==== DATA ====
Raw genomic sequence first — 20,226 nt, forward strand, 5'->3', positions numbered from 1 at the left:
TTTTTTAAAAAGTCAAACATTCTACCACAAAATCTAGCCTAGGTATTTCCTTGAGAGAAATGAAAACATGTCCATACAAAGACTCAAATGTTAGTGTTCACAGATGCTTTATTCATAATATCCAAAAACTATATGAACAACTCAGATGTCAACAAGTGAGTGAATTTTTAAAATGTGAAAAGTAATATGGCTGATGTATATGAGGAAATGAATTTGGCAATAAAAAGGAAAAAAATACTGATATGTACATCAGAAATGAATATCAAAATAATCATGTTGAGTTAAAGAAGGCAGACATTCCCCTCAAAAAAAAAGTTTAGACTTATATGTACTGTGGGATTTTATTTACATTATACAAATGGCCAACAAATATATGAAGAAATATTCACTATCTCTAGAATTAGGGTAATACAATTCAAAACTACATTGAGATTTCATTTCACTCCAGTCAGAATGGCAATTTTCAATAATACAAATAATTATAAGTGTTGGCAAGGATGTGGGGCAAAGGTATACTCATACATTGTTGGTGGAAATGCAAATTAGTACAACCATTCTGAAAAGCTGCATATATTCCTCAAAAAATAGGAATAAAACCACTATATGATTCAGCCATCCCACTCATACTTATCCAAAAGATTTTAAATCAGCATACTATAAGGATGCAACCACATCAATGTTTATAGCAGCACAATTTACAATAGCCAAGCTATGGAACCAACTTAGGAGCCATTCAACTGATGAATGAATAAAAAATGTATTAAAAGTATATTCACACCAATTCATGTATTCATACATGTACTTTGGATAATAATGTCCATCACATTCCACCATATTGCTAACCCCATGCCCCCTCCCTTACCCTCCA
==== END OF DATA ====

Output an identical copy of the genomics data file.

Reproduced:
Raw genomic sequence first — 20,226 nt, forward strand, 5'->3', positions numbered from 1 at the left:
TTTTTTAAAAAGTCAAACATTCTACCACAAAATCTAGCCTAGGTATTTCCTTGAGAGAAATGAAAACATGTCCATACAAAGACTCAAATGTTAGTGTTCACAGATGCTTTATTCATAATATCCAAAAACTATATGAACAACTCAGATGTCAACAAGTGAGTGAATTTTTAAAATGTGAAAAGTAATATGGCTGATGTATATGAGGAAATGAATTTGGCAATAAAAAGGAAAAAAATACTGATATGTACATCAGAAATGAATATCAAAATAATCATGTTGAGTTAAAGAAGGCAGACATTCCCCTCAAAAAAAAAGTTTAGACTTATATGTACTGTGGGATTTTATTTACATTATACAAATGGCCAACAAATATATGAAGAAATATTCACTATCTCTAGAATTAGGGTAATACAATTCAAAACTACATTGAGATTTCATTTCACTCCAGTCAGAATGGCAATTTTCAATAATACAAATAATTATAAGTGTTGGCAAGGATGTGGGGCAAAGGTATACTCATACATTGTTGGTGGAAATGCAAATTAGTACAACCATTCTGAAAAGCTGCATATATTCCTCAAAAAATAGGAATAAAACCACTATATGATTCAGCCATCCCACTCATACTTATCCAAAAGATTTTAAATCAGCATACTATAAGGATGCAACCACATCAATGTTTATAGCAGCACAATTTACAATAGCCAAGCTATGGAACCAACTTAGGAGCCATTCAACTGATGAATGAATAAAAAATGTATTAAAAGTATATTCACACCAATTCATGTATTCATACATGTACTTTGGATAATAATGTCCATCACATTCCACCATATTGCTAACCCCATGCCCCCTCCCTTACCCTCCA